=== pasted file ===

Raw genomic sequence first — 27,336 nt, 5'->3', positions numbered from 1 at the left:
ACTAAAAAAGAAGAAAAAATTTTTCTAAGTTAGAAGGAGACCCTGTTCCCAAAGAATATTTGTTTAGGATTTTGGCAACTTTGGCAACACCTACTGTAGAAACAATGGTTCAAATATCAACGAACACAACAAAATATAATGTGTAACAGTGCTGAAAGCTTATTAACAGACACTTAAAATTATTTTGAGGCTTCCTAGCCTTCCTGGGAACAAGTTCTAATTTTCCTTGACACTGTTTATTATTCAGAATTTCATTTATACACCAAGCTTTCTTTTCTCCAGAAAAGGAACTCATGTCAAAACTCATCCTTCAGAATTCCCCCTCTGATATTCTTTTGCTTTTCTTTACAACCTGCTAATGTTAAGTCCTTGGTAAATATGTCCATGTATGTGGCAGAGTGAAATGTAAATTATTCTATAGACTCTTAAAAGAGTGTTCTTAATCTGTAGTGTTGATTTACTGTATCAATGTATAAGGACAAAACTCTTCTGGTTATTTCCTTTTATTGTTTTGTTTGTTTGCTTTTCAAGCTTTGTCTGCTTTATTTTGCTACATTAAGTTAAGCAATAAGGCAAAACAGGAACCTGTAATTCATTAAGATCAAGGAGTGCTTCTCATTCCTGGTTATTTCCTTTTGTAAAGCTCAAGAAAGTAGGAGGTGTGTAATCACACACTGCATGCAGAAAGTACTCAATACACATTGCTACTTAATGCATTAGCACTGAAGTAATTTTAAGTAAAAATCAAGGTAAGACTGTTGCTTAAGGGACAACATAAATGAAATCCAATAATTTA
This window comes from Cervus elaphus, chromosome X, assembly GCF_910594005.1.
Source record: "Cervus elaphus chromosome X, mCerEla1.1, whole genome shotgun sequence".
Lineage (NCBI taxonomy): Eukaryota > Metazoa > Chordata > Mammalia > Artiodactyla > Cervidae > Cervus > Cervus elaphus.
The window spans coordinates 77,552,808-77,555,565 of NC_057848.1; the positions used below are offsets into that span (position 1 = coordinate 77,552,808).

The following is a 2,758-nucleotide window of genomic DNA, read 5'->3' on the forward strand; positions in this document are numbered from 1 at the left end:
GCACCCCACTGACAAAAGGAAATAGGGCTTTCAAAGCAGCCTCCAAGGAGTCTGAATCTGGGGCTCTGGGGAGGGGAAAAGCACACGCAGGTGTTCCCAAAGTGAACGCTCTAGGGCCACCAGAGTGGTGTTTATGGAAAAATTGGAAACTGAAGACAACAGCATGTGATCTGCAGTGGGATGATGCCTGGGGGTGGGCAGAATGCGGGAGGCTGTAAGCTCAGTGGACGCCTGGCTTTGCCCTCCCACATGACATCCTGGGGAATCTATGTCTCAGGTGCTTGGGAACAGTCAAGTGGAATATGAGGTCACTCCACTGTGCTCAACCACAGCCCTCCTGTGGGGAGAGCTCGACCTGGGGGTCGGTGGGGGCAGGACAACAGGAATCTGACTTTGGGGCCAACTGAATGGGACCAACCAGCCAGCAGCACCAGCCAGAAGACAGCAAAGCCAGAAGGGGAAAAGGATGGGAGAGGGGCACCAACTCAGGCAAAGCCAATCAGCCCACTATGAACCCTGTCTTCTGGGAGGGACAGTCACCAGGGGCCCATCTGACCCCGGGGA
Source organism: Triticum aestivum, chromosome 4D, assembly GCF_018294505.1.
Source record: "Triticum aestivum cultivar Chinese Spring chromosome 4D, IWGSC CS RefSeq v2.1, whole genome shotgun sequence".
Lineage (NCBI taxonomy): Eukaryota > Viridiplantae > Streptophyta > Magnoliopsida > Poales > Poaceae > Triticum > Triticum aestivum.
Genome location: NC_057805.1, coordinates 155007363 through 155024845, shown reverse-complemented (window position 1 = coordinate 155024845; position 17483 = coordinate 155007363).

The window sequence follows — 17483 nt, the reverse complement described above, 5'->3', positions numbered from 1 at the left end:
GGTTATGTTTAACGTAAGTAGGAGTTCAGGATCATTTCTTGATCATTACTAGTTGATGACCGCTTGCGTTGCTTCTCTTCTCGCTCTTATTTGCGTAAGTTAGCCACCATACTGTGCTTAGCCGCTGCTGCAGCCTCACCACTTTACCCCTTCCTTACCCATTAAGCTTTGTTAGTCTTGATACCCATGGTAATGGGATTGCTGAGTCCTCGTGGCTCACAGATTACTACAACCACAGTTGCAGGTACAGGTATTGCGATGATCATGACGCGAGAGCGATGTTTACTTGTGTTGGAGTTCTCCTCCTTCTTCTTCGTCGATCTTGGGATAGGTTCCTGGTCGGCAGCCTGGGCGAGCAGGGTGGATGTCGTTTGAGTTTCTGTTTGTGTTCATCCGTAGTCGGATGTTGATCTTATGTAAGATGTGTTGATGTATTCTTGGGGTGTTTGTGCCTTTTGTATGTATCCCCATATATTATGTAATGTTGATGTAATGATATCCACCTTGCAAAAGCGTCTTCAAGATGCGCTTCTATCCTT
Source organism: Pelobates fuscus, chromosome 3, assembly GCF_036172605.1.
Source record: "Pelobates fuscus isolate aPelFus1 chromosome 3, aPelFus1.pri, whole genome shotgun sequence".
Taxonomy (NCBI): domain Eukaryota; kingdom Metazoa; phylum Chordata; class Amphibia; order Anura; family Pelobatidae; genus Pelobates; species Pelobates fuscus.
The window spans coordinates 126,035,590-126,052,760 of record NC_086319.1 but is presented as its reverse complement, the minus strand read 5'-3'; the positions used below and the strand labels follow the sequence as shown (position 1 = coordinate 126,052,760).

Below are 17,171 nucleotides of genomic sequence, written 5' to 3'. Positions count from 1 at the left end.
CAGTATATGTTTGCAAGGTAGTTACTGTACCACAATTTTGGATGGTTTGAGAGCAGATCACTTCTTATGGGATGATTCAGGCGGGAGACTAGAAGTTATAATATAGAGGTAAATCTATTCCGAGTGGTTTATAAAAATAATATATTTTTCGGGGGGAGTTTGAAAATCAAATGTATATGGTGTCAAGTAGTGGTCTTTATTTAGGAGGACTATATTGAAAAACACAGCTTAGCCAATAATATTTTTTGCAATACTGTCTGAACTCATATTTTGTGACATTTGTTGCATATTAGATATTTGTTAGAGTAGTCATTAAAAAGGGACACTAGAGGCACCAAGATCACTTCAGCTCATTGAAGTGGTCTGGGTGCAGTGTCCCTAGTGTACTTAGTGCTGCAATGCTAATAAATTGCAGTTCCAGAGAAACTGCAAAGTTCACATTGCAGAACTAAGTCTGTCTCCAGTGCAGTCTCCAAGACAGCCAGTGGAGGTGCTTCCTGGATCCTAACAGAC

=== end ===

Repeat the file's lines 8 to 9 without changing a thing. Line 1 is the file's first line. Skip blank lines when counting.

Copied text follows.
GCACCCCACTGACAAAAGGAAATAGGGCTTTCAAAGCAGCCTCCAAGGAGTCTGAATCTGGGGCTCTGGGGAGGGGAAAAGCACACGCAGGTGTTCCCAAAGTGAACGCTCTAGGGCCACCAGAGTGGTGTTTATGGAAAAATTGGAAACTGAAGACAACAGCATGTGATCTGCAGTGGGATGATGCCTGGGGGTGGGCAGAATGCGGGAGGCTGTAAGCTCAGTGGACGCCTGGCTTTGCCCTCCCACATGACATCCTGGGGAATCTATGTCTCAGGTGCTTGGGAACAGTCAAGTGGAATATGAGGTCACTCCACTGTGCTCAACCACAGCCCTCCTGTGGGGAGAGCTCGACCTGGGGGTCGGTGGGGGCAGGACAACAGGAATCTGACTTTGGGGCCAACTGAATGGGACCAACCAGCCAGCAGCACCAGCCAGAAGACAGCAAAGCCAGAAGGGGAAAAGGATGGGAGAGGGGCACCAACTCAGGCAAAGCCAATCAGCCCACTATGAACCCTGTCTTCTGGGAGGGACAGTCACCAGGGGCCCATCTGACCCCGGGGA
Source organism: Triticum aestivum, chromosome 4D, assembly GCF_018294505.1.